Sunday, June 5, 2016

Mosiah 29:38-39 -- On Responsibility and Freedom

"Therefore they relinquished their desires for a king, and became exceedingly anxious that every man should have an equal chance throughout all the land; yea, and every man expressed a willingness to answer for his own sins.
Therefore, it came to pass that they assembled themselves together in bodies throughout the land, to cast in their voices concerning who should be their judges, to judge them according to the law which had been given them; and they were exceedingly rejoiced because of the liberty which had been granted unto them."
Mosiah 29:38-39

This is in the middle of an interesting chain of events in which the Nephite King, Mosiah, convinces the people that they should switch to a different government.  He explains before this how much harm a wicked king can do, and proposes a new government where the people get to vote on judges who would judge the people according to the commandments of God (verse 11).  So, the commandments are at least part of the law that they are referring to here.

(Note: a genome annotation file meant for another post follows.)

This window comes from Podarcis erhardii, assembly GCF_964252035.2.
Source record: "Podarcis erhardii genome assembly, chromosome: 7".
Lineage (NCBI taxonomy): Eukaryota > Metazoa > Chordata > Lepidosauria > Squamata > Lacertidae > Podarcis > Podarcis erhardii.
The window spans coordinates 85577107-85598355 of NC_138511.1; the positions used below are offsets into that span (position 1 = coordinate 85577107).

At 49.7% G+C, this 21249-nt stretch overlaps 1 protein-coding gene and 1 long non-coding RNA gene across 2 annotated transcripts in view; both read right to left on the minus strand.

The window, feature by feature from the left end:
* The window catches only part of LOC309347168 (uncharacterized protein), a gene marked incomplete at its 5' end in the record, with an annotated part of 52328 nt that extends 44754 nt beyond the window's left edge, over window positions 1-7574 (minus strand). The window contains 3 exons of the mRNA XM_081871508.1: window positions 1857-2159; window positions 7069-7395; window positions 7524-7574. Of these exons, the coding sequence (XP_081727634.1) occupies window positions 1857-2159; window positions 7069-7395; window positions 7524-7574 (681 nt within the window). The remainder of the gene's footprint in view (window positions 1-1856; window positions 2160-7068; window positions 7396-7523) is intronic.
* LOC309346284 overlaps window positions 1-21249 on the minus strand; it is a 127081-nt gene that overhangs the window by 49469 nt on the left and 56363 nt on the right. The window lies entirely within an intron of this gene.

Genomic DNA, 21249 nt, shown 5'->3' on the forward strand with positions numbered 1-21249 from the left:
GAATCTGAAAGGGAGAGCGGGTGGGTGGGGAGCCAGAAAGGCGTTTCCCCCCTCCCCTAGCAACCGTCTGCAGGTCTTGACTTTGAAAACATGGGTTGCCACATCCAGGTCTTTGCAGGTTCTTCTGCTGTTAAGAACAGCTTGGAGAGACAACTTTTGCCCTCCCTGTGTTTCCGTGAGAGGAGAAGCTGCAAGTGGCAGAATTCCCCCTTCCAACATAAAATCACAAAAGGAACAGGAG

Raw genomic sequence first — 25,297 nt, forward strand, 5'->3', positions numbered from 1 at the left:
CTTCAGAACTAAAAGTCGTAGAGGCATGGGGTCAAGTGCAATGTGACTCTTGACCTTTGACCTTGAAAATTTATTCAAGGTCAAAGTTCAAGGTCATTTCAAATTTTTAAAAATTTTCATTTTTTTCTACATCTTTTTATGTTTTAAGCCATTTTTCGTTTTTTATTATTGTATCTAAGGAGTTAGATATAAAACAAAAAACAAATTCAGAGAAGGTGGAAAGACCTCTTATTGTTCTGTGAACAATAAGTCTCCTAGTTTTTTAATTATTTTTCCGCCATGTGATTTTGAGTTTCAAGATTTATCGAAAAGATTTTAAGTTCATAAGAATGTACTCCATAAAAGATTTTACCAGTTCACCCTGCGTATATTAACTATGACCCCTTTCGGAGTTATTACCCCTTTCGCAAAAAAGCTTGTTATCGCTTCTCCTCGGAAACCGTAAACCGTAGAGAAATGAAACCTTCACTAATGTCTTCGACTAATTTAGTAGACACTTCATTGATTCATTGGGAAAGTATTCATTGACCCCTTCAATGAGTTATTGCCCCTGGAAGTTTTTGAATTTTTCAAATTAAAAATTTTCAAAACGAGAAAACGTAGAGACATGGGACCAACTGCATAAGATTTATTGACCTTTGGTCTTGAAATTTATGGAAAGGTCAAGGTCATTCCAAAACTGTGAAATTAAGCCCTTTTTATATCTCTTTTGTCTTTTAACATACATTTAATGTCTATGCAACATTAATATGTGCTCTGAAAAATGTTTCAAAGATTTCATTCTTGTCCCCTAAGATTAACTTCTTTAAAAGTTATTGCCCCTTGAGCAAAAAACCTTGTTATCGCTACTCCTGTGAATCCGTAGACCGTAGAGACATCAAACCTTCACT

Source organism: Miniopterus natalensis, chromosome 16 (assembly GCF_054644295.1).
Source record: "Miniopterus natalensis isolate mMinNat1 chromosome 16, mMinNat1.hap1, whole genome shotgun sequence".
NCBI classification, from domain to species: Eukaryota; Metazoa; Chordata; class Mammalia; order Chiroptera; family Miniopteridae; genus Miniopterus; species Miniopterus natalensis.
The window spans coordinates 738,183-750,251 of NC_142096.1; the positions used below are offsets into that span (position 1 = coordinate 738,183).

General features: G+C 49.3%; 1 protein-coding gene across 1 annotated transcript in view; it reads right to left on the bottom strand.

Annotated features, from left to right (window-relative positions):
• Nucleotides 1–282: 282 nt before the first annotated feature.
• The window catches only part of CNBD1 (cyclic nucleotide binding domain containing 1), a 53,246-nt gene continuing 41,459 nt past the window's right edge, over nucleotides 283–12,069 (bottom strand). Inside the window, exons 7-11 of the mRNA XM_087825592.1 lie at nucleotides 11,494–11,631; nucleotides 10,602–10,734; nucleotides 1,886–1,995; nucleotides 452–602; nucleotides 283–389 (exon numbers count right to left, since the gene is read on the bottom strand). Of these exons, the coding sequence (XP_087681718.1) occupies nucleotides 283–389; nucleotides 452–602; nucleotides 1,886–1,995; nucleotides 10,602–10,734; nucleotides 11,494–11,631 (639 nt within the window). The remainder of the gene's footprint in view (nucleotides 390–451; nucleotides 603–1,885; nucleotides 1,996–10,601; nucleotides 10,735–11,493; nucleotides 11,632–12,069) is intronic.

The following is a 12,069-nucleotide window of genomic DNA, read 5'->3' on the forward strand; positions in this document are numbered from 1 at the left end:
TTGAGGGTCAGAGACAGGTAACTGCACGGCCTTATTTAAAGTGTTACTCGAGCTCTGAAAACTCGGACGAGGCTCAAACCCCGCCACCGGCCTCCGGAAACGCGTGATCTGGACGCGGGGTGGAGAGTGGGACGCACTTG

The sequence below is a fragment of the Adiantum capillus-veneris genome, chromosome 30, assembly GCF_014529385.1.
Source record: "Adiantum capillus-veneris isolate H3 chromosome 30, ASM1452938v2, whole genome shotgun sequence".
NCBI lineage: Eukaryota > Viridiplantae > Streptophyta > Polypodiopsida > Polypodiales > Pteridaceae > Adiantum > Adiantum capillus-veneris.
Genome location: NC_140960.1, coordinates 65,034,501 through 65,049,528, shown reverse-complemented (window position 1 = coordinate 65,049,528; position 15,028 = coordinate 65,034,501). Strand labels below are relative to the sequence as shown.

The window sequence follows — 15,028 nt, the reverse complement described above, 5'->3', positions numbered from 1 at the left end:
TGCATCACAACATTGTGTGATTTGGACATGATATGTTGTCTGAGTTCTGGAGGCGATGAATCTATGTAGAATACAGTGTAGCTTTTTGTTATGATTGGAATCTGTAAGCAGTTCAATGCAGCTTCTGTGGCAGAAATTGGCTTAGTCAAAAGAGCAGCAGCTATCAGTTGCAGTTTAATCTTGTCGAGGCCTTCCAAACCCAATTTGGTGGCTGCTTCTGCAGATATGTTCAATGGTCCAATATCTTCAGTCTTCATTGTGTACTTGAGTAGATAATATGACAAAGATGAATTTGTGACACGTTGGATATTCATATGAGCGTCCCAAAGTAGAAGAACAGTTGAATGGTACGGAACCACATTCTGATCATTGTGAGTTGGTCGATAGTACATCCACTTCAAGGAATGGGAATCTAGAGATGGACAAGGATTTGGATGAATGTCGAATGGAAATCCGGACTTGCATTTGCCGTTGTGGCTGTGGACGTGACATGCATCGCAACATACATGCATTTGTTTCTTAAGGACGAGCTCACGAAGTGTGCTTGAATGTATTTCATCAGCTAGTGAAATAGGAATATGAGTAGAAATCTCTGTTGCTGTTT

To me, the idea of having God's laws be the basis of your regular judicial government is an interesting theocracy/democracy mix.  It probably wouldn't work in our modern world the way it is now, but it worked for this group because they all agreed on what the Gospel said, and they had a single scriptural standard.  I also like the idea that any King would willingly relinquish power like that.  I love that he was a righteous man, and that he was listening to God, and thinking about what would be best for the long-term happiness of the people.

I like how the idea of liberty and answering for their own sins caused so much joy for these people.  When we have less choice, we have less responsibility, because freedom and responsibility go hand in hand.  Freedom can sometimes be scary, because we increase our potential for failure.  But we also massively increase our potential for joy, and good, and learning.  Today, maybe we can examine our responsibilities and freedoms, and take this opportunity to give thanks and rejoice that we have so much power to make the world better and to do good.

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